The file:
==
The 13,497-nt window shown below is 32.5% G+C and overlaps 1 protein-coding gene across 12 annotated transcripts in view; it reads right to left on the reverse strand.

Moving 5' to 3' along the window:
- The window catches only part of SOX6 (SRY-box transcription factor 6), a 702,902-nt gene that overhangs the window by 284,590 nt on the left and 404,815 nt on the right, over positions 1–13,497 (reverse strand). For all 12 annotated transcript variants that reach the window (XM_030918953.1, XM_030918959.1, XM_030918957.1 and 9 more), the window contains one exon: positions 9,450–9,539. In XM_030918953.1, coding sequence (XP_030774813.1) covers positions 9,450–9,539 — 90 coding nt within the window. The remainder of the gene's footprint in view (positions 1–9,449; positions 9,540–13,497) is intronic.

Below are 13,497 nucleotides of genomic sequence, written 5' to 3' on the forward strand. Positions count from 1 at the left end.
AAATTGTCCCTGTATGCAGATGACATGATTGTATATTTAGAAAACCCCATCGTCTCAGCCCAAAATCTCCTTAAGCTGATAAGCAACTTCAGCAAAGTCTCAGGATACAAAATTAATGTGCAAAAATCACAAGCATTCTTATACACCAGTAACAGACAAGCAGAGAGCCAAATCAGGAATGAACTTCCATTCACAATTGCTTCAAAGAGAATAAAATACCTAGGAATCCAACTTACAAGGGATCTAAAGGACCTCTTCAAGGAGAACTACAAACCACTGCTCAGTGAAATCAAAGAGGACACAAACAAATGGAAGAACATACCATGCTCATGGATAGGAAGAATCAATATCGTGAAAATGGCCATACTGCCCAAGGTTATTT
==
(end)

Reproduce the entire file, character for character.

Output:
The 13,497-nt window shown below is 32.5% G+C and overlaps 1 protein-coding gene across 12 annotated transcripts in view; it reads right to left on the reverse strand.

Moving 5' to 3' along the window:
- The window catches only part of SOX6 (SRY-box transcription factor 6), a 702,902-nt gene that overhangs the window by 284,590 nt on the left and 404,815 nt on the right, over positions 1–13,497 (reverse strand). For all 12 annotated transcript variants that reach the window (XM_030918953.1, XM_030918959.1, XM_030918957.1 and 9 more), the window contains one exon: positions 9,450–9,539. In XM_030918953.1, coding sequence (XP_030774813.1) covers positions 9,450–9,539 — 90 coding nt within the window. The remainder of the gene's footprint in view (positions 1–9,449; positions 9,540–13,497) is intronic.

Below are 13,497 nucleotides of genomic sequence, written 5' to 3' on the forward strand. Positions count from 1 at the left end.
AAATTGTCCCTGTATGCAGATGACATGATTGTATATTTAGAAAACCCCATCGTCTCAGCCCAAAATCTCCTTAAGCTGATAAGCAACTTCAGCAAAGTCTCAGGATACAAAATTAATGTGCAAAAATCACAAGCATTCTTATACACCAGTAACAGACAAGCAGAGAGCCAAATCAGGAATGAACTTCCATTCACAATTGCTTCAAAGAGAATAAAATACCTAGGAATCCAACTTACAAGGGATCTAAAGGACCTCTTCAAGGAGAACTACAAACCACTGCTCAGTGAAATCAAAGAGGACACAAACAAATGGAAGAACATACCATGCTCATGGATAGGAAGAATCAATATCGTGAAAATGGCCATACTGCCCAAGGTTATTT